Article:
Cut absenteeism costs in new financial year 2018

Cut costs by focusing on absenteeism this financial year.

Joe Wedgwood Best Practice

We all miss work days at work at some point. It’s inevitable. However, if employees don’t think work attendance is important, they may tend to take advantage of being absent. When this happens, the cost to you and your company is great. By focussing on initiatives and strategies to reduce your absenteeism rates, you will be rewarded with a healthy balance sheet.

What is meant by the term employee absenteeism?

Before we address the cost of absenteeism, let’s focus on the correct terminology used to identify it. Whilst most of us think we know what absenteeism is – it is advisable to have the official definitions so there’s no ambiguity.

It falls into two categories:

  • Planned Absenteeism: Long-term absences, annual leave and other time paid off, vacation leave, staff/workforce development leave, government service leave, routine and other planned medical treatment.
  • Unplanned Absenteeism: Unplanned/emergency absences, short-term absences (not otherwise planned).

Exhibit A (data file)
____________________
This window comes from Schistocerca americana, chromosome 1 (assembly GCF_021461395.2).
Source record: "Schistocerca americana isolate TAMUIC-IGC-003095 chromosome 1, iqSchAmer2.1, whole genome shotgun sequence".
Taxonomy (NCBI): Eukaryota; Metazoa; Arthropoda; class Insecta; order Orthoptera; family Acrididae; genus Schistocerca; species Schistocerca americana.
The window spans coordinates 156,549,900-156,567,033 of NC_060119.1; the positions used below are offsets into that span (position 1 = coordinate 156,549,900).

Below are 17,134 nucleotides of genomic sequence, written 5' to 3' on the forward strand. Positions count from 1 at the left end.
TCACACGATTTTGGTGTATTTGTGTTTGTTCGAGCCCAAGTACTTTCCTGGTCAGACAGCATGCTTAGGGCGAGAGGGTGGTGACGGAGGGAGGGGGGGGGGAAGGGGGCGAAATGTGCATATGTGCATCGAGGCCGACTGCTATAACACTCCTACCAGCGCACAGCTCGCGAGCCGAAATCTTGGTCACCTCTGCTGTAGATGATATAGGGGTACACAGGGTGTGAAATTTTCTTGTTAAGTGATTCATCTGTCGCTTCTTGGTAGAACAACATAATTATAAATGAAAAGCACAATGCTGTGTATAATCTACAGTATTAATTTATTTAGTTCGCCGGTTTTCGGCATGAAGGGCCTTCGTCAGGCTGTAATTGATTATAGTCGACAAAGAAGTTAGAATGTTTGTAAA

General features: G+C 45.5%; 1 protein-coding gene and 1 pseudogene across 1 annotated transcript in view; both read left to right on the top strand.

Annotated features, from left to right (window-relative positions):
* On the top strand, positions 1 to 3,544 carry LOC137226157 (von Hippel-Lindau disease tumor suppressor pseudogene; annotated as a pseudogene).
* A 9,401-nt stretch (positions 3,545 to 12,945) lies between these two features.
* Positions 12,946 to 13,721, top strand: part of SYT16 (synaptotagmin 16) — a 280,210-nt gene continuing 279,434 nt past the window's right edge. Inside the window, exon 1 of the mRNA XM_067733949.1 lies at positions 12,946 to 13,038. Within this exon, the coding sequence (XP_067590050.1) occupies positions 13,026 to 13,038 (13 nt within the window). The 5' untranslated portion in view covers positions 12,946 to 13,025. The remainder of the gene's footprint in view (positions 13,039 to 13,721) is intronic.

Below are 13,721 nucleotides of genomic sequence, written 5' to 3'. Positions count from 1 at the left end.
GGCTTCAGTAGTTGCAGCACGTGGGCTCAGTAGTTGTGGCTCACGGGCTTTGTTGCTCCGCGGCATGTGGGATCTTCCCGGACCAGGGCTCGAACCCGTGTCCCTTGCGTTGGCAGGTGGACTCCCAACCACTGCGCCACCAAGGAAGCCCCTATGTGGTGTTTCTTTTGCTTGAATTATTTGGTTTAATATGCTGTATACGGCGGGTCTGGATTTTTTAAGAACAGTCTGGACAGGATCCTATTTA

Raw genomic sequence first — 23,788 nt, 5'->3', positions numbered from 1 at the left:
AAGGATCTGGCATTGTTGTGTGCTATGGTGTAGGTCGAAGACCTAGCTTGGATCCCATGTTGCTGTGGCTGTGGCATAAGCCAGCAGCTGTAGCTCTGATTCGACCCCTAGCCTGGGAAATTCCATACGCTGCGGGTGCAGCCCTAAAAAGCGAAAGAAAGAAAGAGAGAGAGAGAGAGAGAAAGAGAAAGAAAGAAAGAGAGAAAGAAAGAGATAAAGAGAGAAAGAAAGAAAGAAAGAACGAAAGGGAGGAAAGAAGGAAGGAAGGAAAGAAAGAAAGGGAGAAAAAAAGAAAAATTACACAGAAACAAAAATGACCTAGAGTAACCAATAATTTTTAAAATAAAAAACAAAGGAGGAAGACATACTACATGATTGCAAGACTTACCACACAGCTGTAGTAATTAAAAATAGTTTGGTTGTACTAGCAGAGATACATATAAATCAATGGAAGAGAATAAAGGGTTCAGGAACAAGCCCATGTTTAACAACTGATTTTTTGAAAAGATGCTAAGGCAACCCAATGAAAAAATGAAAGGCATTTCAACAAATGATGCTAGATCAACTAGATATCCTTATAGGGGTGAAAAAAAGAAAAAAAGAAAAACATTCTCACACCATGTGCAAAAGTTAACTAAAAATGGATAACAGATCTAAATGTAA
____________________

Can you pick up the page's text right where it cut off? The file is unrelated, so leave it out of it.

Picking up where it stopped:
Now we know what it is, let’s assess how costly high absenteeism rates are for your business:

The cost of UK absenteeism

According to CIPD,  UK employers can expect to pay at least £500 per member of staff annually. This comes as no surprise! According to the Office for National Statistics, “137 million working days were lost because of sickness or injury in the UK.” This is the equivalent of 4.3 days per worker. For mental health-related absences alone, businesses in the UK can expect to pay up to £8.4 billion a year.

The Department of Public Expenditure’s research on 250,000 workers in Ireland revealed that each full-time Civil Service employee took used 10.2 working days for absences. This equates to roughly €569.64 per year, per employee.